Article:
If we look at the percent by which LEED buildings in different rating systems beat the code, we see consistency within rating system versions and within certification levels. According to the Department of Energy, each new energy code baseline is a big jump in efficiency over the old. Because the code is different for each building, it's impossible to say exactly how much better this group of buildings is than code, but we at least know that 29 percent better than the 2007 baseline is much better than 27 percent better than the 2004 baseline, and so on.

We know that average design efficiency of LEED v2009 buildings (about 29 percent better than the 2007 code) is much better than average design efficiency of LEED v2.2 (about 27 percent better than 2004 code), which is better than the average design efficiency of LEED v2.1 (about 37 percent better than 1999 code, for the buildings that earned the credit).

LEED asks those designers to do better than they were otherwise required to do, and these improvements are the results.

For now, YMMV (your mileage may vary) with LEED buildings, but there is reason for optimism in v4

A Prius with four flat tires does not get very good gas mileage, and neither does a poorly operated LEED building. Unfortunately, the data shows that fewer LEED buildings in LEED v2.1 and LEED v2.2 than desired achieved the credits that help buildings realize their design potential.

Buildings that have a measurement and verification plan will earn the M&V LEED credit and should be more likely to identify and fix problems with their facilities. In v2.1 and v2.2, only about 20 percent of projects earned the credit, but in v2009, that rate doubled. What happened? USGBC increased the point value of the credit, and the market responded. It would seem there is a lesson to be learned there.

Another crucial credit to help buildings to reach their potential is enhanced commissioning, or having a third party check all the building systems in operation. While all LEED buildings get basic commissioning (it is mandatory), there is a voluntary enhanced commissioning credit for those that go above and beyond.

Nearly all buildings would benefit from enhanced commissioning, but unfortunately only about half of LEED buildings in all the rating systems have done it. Learning from LEED v2009, USGBC has decided to triple the point value of a significantly reworked credit in LEED v4. In this case, bribery (with LEED points) may be the best policy.

Conclusion: There is much more to learn from LEED data

The LEED credit achievement data is a treasure trove of insight into how we design and build our buildings and what motivates building professionals to do better. USGBC is working to make more of this information available through the Green Building Information Gateway, where it is mingled with ENERGY STAR certifications, Living Building Challenge certifications and building energy benchmarks from cities that enable it. In the data, there are answers to countless questions about the evolution of the green building industry over time. Questions about renewable energy, use of sustainable materials, location efficiency, water efficiency and so forth are just the start.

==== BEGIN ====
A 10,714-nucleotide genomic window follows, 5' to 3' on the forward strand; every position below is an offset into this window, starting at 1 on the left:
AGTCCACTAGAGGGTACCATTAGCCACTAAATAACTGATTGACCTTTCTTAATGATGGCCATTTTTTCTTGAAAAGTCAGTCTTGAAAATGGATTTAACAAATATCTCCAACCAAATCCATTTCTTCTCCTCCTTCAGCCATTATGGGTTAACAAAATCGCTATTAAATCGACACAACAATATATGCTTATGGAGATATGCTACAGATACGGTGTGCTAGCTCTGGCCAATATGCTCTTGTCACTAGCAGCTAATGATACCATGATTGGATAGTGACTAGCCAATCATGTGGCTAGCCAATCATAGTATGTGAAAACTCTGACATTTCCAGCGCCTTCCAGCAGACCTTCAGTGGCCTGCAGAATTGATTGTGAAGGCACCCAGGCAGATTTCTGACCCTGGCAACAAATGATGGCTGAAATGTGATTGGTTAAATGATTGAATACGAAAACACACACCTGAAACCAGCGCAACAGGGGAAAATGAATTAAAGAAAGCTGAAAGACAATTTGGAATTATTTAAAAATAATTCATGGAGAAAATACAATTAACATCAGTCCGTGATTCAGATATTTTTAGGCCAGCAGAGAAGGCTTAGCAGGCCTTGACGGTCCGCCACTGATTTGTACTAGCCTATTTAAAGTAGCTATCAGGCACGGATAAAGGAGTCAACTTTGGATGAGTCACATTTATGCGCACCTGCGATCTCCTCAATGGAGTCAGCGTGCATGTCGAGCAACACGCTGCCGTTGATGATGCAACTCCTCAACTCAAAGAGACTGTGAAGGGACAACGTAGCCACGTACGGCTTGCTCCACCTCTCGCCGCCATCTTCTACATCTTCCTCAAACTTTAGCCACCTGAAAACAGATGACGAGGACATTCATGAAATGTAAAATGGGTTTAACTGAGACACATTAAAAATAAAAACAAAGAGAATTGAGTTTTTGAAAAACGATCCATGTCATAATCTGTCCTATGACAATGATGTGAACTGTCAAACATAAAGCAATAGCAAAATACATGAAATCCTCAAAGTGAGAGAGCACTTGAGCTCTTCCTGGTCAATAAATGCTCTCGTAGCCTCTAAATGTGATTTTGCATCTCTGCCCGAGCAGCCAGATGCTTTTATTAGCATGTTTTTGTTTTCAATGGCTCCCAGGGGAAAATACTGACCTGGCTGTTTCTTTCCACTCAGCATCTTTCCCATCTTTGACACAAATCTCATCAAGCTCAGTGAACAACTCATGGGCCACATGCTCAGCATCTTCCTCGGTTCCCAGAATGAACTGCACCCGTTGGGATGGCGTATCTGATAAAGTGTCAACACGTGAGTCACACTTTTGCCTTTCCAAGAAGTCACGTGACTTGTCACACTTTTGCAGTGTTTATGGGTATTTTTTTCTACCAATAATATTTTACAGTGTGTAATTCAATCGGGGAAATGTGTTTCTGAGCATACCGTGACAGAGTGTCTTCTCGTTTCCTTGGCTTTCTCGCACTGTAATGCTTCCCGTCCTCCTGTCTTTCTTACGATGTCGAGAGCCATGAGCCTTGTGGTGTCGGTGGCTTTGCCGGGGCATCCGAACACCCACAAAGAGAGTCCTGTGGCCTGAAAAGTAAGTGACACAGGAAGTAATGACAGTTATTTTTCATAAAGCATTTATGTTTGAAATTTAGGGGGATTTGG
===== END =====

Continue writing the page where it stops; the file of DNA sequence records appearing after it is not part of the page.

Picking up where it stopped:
Top image of LEED-Certified Editora Abril building in São Paulo, Brazil by Paulisson Miura via Flickr. The original version of this article appeared at Ember Strategies.



The human age: The world shaped by us

By Diane Ackerman
Published September 10, 2014
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Tags: Consumer Trends, Living Principles
The human age: The world shaped by us

On a blue-sky day at the Toronto zoo, flocks of children squired by teachers and parents mingle excitedly between exhibits. Some kids pull out cell phones and send texts or snap pictures with the easy camaraderie of wired life.

Clustered noisily along a large domed habitat that’s been designed to look like a multistoried Indonesian forest complete with tree nests and meandering stream, they watch two orangutan moms and young weaving fluently through a maze of thick, flat vines, which in reality are fire hoses. Orangutans are the swivel-hipped aerialists of the ape world, with ankle-length arms built for sky-walking, opposable thumbs and big toes, swervy knees, and bowed ankles. As a result they can twist into almost any angle or pose. In amazement I watch a young female swing smoothly from vine to vine, then grab two with wide-spread hands and feet, flatten her hips, rotate her wrists, and hang still as an orange kite snagged in the treetops.

Even with knuckle-walking far behind us, we sometimes feel the urge to brachiate in that way, hand over hand on a playground’s “monkey bars.” Yet we’re stiff-jointed and feeble by comparison. We may share 97 percent of our genes with orangutans, but they remain the ginger-haired tree-dancers and we the chatterbox ground-dwellers. In the wild, orangutans spend most of their lives aloft, maneuvering with pendulous grace, as they pursue mainly solitary lives, except during childrearing. Moms raise one kid every six to eight years, doting on their young and teaching them the ways of the forest, where edible fruits abound but must be safely judged—and some aren’t easy to peel or crack open because the rinds are either tough or spiked like medieval weaponry.

One of the orang moms swoops down to the ground as if on an invisible slide, picks up a stick, and fishes around inside a tree trunk until she snares edibles that she coaxes up and eats. The once-raucous students grow quietly transfixed as they peer at her skillful tool-using, especially the way she downs the morsels like eating peas off a knife.